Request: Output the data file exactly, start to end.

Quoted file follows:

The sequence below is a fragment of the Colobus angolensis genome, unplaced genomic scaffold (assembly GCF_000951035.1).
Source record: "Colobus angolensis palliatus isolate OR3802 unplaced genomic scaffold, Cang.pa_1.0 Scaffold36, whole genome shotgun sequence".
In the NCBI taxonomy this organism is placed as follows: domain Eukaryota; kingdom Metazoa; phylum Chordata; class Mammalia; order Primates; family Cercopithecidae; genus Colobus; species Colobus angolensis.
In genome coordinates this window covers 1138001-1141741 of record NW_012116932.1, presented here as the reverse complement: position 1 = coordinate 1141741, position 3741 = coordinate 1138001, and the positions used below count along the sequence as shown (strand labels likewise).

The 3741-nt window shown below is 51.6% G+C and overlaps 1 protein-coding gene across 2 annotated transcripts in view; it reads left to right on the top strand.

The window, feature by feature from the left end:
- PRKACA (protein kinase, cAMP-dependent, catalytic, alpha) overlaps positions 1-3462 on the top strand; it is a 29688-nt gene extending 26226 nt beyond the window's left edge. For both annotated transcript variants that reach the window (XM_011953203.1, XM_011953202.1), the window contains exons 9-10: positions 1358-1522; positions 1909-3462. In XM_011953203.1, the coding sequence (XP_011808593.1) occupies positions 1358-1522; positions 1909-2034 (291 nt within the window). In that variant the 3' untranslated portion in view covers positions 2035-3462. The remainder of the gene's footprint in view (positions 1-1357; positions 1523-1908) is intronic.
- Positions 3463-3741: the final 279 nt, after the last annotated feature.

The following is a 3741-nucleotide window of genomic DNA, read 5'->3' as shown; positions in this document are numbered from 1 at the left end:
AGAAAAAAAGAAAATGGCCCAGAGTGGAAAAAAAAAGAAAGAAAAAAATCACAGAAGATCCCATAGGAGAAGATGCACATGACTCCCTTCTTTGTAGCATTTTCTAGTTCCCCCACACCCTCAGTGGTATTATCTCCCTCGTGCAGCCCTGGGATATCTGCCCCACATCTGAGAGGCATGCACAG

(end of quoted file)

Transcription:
The sequence below is a fragment of the Colobus angolensis genome, unplaced genomic scaffold (assembly GCF_000951035.1).
Source record: "Colobus angolensis palliatus isolate OR3802 unplaced genomic scaffold, Cang.pa_1.0 Scaffold36, whole genome shotgun sequence".
In the NCBI taxonomy this organism is placed as follows: domain Eukaryota; kingdom Metazoa; phylum Chordata; class Mammalia; order Primates; family Cercopithecidae; genus Colobus; species Colobus angolensis.
In genome coordinates this window covers 1138001-1141741 of record NW_012116932.1, presented here as the reverse complement: position 1 = coordinate 1141741, position 3741 = coordinate 1138001, and the positions used below count along the sequence as shown (strand labels likewise).

The 3741-nt window shown below is 51.6% G+C and overlaps 1 protein-coding gene across 2 annotated transcripts in view; it reads left to right on the top strand.

The window, feature by feature from the left end:
- PRKACA (protein kinase, cAMP-dependent, catalytic, alpha) overlaps positions 1-3462 on the top strand; it is a 29688-nt gene extending 26226 nt beyond the window's left edge. For both annotated transcript variants that reach the window (XM_011953203.1, XM_011953202.1), the window contains exons 9-10: positions 1358-1522; positions 1909-3462. In XM_011953203.1, the coding sequence (XP_011808593.1) occupies positions 1358-1522; positions 1909-2034 (291 nt within the window). In that variant the 3' untranslated portion in view covers positions 2035-3462. The remainder of the gene's footprint in view (positions 1-1357; positions 1523-1908) is intronic.
- Positions 3463-3741: the final 279 nt, after the last annotated feature.

The following is a 3741-nucleotide window of genomic DNA, read 5'->3' as shown; positions in this document are numbered from 1 at the left end:
AGAAAAAAAGAAAATGGCCCAGAGTGGAAAAAAAAAGAAAGAAAAAAATCACAGAAGATCCCATAGGAGAAGATGCACATGACTCCCTTCTTTGTAGCATTTTCTAGTTCCCCCACACCCTCAGTGGTATTATCTCCCTCGTGCAGCCCTGGGATATCTGCCCCACATCTGAGAGGCATGCACAG